Eritrean and Sudanese Refugees in TA - AP photo
Sudanese and Eritrean asylum seekers in Israel – 2013 – AP Photo

This week Israeli Prime Minister Benjamin Netanyahu proposed a solution to the Eritrean and Sudanese refugee challenge in Israel. These people had come to Israel between 2003 and 2010 as part of a great northward migration of Africans who were en mass escaping brutal dictatorships and instability of their respective countries.

In 2010, to stop the flow of refugees coming into Israel at the rate of about 3000 people per month, Israel built a fence. These refugees had walked from Africa into Israel. Many had died along the way from a variety of causes.

In 2010, 37,000 refugees were living in South Tel Aviv where Israeli soldiers, who had picked them up upon their entry into Israel, dropped them to fend for themselves. They had come, of course, without work permits. There was massive overcrowding in small tenement apartments, and local Israeli residents were fearful of the large numbers of black African men who had concentrated there (85% of the Refugees are men).

The Israeli NGO “Hot Line for Refugees,” based in Tel Aviv, was helping these people get jobs and make application for political asylum. To date, however, not one Eritrean or Sudanese refugee has been granted asylum. Though many Israelis feared a rise in the crime rate due to the growth of this refugee population, the Hot Line notes that the crime rate among the refugee population is far lower than the national Israeli crime rate.

The challenge before the government of Israel was what to do with these refugees. There have always been options – accept them as seekers of political asylum, offer them permanent settlement with work permits, offer them a pathway to become citizens, or treat them as interlopers and economic migrants and expel them?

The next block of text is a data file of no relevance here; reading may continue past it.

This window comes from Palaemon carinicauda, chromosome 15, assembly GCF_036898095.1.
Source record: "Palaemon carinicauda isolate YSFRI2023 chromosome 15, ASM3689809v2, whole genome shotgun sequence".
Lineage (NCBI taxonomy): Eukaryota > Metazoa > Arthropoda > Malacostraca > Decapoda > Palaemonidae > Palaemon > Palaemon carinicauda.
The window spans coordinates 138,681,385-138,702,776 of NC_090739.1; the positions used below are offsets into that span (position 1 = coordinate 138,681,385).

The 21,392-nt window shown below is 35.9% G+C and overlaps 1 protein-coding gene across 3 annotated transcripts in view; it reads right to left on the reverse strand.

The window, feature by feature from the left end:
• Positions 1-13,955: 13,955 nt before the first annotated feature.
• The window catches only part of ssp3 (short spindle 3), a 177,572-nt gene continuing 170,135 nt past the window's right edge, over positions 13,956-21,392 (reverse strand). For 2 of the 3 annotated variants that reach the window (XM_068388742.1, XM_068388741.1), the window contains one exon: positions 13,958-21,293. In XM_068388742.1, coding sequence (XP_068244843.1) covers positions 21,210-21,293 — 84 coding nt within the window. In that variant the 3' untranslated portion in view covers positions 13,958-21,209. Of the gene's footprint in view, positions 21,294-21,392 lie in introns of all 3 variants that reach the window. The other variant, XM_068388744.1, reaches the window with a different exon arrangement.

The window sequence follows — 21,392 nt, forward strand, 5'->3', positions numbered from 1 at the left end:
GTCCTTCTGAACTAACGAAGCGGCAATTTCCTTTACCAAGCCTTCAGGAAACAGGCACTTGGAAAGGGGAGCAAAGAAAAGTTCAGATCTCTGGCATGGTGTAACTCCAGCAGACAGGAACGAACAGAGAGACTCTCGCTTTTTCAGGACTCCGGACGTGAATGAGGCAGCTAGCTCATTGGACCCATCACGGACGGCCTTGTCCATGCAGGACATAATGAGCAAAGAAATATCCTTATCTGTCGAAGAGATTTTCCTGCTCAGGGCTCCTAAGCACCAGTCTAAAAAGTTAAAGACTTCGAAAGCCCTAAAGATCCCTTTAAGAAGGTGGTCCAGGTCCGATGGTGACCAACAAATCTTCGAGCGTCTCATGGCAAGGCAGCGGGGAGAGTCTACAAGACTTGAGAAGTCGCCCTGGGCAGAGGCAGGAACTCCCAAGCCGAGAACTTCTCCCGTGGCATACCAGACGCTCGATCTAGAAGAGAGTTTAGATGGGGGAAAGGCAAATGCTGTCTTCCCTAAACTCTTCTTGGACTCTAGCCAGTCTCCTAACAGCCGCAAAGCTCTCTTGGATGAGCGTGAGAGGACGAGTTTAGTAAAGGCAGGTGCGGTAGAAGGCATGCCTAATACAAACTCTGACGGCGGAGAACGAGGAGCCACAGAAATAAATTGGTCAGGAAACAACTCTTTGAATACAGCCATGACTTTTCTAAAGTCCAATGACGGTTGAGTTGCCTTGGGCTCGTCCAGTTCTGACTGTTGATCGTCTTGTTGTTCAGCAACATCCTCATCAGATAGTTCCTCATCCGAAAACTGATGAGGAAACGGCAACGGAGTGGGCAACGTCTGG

The Prime Minister finally announced his solution this week. In cooperation with Rwanda, Israel will deport 20,000 Africans, give Rwanda $5000 per refugee to help settle them, and give $3500 as a “gift” to each refugee who is deported. If the refugees refuse to be deported, then they will be sent to a real prison.

This option has been condemned by the United Nations Commission for Refugees and other human rights groups.

Traditional Jewish values of welcoming the stranger and our own Jewish historical experience has led many of us to hope that Israel would welcome these people and grant them political asylum. 37,000 people in a nation of 7.5 million is a very small percentage of the total population. Welcoming them clearly has not happened.

The host of the Israeli TV1 Broadcast “The Promised,” Noah Efron, and his fellow journalists Don Futterman (the Director of the Moriah Fund and Haaretz columnist), and Charlotte Halle (the Haaretz International Director) this week discuss this challenging issue thoughtfully, critically, and with liberal Jewish values in mind. I urge you to listen to their discussion. The segment “Take Our Tired Our Poor Our Huddled Masses Yearning to Breathe Free” begins at 15 minutes and 40 seconds and concludes at 29 minutes and 40 seconds.

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